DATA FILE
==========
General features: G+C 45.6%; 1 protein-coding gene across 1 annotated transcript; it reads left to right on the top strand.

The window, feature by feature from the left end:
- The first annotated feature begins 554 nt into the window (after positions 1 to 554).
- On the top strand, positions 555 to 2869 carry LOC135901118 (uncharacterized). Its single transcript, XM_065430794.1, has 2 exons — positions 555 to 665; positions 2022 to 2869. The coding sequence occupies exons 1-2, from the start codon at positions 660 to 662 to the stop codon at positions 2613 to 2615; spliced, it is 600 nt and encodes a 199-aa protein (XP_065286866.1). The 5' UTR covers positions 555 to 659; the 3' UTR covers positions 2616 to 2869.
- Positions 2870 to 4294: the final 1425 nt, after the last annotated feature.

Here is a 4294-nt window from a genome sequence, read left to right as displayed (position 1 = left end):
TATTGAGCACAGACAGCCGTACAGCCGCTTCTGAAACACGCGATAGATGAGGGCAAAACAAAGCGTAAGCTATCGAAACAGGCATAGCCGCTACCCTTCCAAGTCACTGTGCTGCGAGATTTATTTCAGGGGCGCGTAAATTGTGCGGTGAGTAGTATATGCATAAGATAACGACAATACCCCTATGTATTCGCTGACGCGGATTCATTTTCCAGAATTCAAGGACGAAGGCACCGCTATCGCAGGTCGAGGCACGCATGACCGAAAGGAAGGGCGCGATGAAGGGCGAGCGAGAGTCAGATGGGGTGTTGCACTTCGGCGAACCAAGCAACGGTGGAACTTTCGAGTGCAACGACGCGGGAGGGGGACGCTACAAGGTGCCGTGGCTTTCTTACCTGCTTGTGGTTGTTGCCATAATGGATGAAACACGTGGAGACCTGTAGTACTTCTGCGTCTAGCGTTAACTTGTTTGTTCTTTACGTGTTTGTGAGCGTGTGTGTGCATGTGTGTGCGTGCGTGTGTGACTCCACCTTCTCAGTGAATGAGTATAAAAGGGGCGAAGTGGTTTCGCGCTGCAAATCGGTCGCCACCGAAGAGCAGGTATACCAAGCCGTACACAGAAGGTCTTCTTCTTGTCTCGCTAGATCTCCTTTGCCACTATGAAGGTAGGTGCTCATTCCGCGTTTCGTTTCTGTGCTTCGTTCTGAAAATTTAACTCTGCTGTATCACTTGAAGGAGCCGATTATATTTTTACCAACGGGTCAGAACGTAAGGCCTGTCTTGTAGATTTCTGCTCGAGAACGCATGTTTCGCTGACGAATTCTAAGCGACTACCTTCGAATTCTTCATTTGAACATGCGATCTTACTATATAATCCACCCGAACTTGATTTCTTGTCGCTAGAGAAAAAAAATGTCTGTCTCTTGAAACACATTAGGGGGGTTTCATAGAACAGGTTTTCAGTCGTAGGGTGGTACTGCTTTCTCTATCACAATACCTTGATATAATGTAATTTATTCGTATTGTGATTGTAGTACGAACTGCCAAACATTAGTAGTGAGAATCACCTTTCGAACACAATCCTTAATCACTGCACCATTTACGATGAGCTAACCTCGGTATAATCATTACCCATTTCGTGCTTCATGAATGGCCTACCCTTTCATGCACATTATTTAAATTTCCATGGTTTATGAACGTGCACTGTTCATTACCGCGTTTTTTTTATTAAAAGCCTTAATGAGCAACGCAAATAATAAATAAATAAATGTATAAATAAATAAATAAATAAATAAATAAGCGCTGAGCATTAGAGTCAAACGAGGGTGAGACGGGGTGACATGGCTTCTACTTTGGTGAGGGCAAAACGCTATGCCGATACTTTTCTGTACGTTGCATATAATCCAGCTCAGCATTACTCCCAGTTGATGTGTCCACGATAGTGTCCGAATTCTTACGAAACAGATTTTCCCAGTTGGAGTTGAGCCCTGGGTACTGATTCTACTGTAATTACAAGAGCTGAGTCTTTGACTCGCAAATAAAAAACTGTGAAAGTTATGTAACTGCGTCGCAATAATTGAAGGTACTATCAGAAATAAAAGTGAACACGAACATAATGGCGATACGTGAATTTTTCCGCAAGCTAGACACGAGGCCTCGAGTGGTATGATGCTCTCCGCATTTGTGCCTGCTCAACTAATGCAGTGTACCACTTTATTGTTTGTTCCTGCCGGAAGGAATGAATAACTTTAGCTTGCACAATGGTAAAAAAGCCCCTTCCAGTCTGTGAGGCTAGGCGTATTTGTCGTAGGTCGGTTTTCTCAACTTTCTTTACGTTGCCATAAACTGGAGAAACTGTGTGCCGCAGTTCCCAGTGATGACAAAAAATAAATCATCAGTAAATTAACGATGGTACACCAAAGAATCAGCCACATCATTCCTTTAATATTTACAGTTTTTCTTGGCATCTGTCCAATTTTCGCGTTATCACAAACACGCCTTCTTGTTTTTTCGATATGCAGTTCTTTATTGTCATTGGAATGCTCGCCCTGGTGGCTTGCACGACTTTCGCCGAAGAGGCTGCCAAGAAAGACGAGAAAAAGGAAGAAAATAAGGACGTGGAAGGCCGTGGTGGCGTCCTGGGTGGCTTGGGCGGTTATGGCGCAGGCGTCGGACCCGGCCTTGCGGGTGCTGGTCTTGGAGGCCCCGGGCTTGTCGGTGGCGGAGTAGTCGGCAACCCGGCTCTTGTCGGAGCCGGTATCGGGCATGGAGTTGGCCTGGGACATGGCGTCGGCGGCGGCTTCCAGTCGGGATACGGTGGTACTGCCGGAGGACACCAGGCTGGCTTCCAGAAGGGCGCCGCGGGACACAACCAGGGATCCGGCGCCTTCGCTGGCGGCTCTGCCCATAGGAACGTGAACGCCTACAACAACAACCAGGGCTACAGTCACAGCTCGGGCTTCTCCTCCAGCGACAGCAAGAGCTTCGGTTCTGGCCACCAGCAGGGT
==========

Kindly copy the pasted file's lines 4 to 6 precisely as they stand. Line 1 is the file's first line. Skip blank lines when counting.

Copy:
- On the top strand, positions 555 to 2869 carry LOC135901118 (uncharacterized). Its single transcript, XM_065430794.1, has 2 exons — positions 555 to 665; positions 2022 to 2869. The coding sequence occupies exons 1-2, from the start codon at positions 660 to 662 to the stop codon at positions 2613 to 2615; spliced, it is 600 nt and encodes a 199-aa protein (XP_065286866.1). The 5' UTR covers positions 555 to 659; the 3' UTR covers positions 2616 to 2869.
- Positions 2870 to 4294: the final 1425 nt, after the last annotated feature.

Here is a 4294-nt window from a genome sequence, read left to right as displayed (position 1 = left end):